Emerald Ash Borer
A serious threat to North American ash trees, the emerald ash borer (Agrilus planipennis) is a native of Asia that was accidentally transported into our country on wood or wood packing materials. This invasive beetle has caused infestations that are responsible for the death of tens of millions of trees—including green, black, white, pumpkin, and blue ash—and continues to spread quickly throughout the continent. Trees that are attacked usually die within a few years of infestation.
Identifying the Emerald Ash Borer
Approximately a half inch long, the emerald ash borer has an elongated cylindrical body that is a bright metallic-green color. Its red abdomen can only be seen when the insect spreads its wings. During the larval stage, the beetle looks like a cream-colored, flattened and segmented worm that can grow up to one inch long.
Signs and Symptoms
Female emerald ash borers lay their eggs on the bark of the tree. When the larvae hatch, they begin to feed beneath the bark of the tree, winding back and forth and creating S-shaped galleries. The galleries are filled with sawdust and frass (larvae excrement). This feeding cuts off the flow of water and nutrients to the upper and outer canopy of the tree, and is the eventual cause of the tree’s death.
Signs of an infestation:
- Crown dieback is the yellow wilting of leaves and the thinning branches at the top of the tree’s canopy.
- Vertical splits in the bark are also caused by the larvae feeding habits. Once the bark splits open, the serpentine galleries left behind by larvae can be seen.
- D-shaped holes. When the larvae become adults, the mature beetles emerge from under the bark, leaving behind D-shaped holes that are about 1/8″ in diameter.
- New sprouts on the lower portion of the tree. When a tree is experiencing crown dieback from an infestation, new growths will often sprout on the trunk or from the roots of the tree, below where the larvae are feeding. These shoots sometimes have oddly large leaves.
- Woodpeckers. Where there are emerald ash borers, there are woodpeckers feeding on their larvae. This woodpecker activity often leaves behind holes and missing strips of bark called flecking.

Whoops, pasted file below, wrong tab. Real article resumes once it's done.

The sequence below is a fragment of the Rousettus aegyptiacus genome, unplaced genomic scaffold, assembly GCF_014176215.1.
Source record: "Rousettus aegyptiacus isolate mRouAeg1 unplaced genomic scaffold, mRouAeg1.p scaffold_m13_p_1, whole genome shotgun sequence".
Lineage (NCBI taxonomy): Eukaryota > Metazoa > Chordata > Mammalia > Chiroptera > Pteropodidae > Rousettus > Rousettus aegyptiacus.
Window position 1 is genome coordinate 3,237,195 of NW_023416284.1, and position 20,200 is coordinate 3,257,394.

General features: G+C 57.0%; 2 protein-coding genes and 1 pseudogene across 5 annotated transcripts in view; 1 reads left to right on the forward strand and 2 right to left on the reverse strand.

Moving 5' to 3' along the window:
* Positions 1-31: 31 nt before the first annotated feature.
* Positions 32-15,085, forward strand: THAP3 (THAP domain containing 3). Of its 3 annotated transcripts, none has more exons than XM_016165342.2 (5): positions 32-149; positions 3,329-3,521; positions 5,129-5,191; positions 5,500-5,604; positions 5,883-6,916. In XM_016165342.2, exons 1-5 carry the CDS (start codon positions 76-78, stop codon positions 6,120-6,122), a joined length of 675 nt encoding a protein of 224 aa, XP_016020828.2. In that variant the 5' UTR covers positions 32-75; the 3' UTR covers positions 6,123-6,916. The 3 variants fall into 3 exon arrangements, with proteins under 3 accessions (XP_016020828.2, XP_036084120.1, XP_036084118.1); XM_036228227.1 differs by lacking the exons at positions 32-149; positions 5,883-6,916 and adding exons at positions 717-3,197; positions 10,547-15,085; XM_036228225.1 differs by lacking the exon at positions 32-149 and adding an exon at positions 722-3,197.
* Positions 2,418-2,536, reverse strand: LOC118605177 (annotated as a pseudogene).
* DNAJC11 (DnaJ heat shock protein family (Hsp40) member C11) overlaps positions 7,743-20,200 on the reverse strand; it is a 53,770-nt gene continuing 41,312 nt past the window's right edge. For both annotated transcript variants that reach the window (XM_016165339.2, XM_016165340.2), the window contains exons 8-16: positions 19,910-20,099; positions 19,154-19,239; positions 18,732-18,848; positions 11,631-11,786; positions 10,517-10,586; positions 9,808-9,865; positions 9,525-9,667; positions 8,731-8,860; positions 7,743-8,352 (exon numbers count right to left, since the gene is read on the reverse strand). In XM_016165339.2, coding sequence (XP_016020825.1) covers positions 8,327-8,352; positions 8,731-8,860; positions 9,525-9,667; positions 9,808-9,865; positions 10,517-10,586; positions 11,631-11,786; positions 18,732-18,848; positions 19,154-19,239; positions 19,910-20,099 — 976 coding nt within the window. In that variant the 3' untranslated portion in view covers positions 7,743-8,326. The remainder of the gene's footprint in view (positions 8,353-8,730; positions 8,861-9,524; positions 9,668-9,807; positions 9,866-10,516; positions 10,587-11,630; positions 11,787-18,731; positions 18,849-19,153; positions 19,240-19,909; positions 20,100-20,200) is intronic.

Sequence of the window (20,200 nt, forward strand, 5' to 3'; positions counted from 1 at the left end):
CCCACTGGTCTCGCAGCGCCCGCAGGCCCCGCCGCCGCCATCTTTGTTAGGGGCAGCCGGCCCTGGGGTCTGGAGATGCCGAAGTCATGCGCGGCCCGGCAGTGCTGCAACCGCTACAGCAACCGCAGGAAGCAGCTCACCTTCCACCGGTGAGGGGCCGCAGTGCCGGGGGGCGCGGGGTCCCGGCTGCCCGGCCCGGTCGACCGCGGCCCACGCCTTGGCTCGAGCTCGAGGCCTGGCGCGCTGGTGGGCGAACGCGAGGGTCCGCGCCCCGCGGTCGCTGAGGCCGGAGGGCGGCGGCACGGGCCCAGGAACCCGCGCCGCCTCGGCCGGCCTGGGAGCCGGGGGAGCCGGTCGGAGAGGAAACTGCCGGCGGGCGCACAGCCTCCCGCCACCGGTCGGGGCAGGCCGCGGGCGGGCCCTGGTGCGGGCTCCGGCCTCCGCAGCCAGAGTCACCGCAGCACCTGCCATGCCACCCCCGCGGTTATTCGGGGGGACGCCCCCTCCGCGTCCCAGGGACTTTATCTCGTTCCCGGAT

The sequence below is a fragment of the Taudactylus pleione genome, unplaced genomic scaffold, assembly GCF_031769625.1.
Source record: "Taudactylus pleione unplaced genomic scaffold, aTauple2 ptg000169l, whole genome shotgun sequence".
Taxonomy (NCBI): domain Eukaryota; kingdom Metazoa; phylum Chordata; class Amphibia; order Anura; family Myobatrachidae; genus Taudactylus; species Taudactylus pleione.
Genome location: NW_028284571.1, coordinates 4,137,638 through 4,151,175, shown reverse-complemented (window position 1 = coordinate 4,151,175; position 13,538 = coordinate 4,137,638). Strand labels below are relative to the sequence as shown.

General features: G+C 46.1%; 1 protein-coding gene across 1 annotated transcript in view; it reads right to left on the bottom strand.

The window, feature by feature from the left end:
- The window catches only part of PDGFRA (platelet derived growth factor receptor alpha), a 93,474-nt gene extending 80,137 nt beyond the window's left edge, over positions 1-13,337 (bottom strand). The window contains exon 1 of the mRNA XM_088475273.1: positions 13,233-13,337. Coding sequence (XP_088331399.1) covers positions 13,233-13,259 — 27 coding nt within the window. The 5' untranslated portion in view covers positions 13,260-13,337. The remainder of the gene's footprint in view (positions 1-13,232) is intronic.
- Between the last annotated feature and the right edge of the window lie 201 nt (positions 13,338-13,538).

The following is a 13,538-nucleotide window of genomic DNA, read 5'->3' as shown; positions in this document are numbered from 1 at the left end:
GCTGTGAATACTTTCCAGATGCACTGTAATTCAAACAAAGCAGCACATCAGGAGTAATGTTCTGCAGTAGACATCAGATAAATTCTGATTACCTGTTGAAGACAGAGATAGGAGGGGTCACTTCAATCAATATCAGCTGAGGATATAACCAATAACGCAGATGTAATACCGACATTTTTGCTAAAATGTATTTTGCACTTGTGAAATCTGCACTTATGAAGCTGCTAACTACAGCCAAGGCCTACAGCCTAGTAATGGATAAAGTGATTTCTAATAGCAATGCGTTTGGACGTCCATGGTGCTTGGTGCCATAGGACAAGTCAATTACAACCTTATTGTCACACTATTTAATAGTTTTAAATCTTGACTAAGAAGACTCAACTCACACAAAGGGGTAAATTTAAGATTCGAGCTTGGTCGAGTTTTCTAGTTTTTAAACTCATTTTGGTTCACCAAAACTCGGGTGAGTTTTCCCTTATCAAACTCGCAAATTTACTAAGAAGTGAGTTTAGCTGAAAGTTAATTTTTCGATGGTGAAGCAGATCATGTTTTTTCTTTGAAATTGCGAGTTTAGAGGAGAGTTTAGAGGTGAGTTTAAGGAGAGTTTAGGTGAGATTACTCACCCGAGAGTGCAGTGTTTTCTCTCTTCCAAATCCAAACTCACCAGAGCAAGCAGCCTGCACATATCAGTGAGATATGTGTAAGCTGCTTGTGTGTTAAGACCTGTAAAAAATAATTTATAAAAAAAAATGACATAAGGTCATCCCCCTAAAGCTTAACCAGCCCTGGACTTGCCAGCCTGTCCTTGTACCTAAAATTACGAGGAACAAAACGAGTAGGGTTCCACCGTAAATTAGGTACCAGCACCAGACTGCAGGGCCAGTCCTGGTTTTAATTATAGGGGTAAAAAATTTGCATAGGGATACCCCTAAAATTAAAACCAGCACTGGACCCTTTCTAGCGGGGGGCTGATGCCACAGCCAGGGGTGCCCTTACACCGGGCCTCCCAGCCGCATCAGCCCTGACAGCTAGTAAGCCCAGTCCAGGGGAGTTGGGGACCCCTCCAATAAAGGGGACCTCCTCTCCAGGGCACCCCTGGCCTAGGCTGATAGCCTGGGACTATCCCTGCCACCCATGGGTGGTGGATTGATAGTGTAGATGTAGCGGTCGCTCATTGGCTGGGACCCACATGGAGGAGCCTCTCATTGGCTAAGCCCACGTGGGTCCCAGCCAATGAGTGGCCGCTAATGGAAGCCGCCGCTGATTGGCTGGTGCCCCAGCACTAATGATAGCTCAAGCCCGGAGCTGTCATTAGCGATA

Controlling Emerald Ash Borer Infestations
Prevention is key when controlling emerald ash borers because treatments are not often effective on trees that are already infested. A good rule of thumb is to treat a tree that still has half or more of its canopy. Trees that are heavily infested should be removed and destroyed by a professional.
A successful method of prevention is to apply a systemic insecticide containing the ingredient imidacloprid into the soil near the tree’s roots. One treatment that has proved effective even after the ash tree is infected is to inject a pesticide with imidacloprid directly into the trunk. This usually destroys the larvae colonies.
There are actions you can take to help stop the spread of these invasive beetles. For instance, consider eliminating the sources of the threat. Since an infestation can spread even if there aren’t any visible beetles, always question the source of ash firewood, debris, trimmings, chips, and products such as packing materials. Only use local firewood—emerald ash borer eggs are hidden under bark, and therefore can go unnoticed when transported on wood from infested areas.
To find out more on how to prevent emerald ash borer invasions or to report a possible infestation, contact Elite Tree Care today at 610-935-2279.
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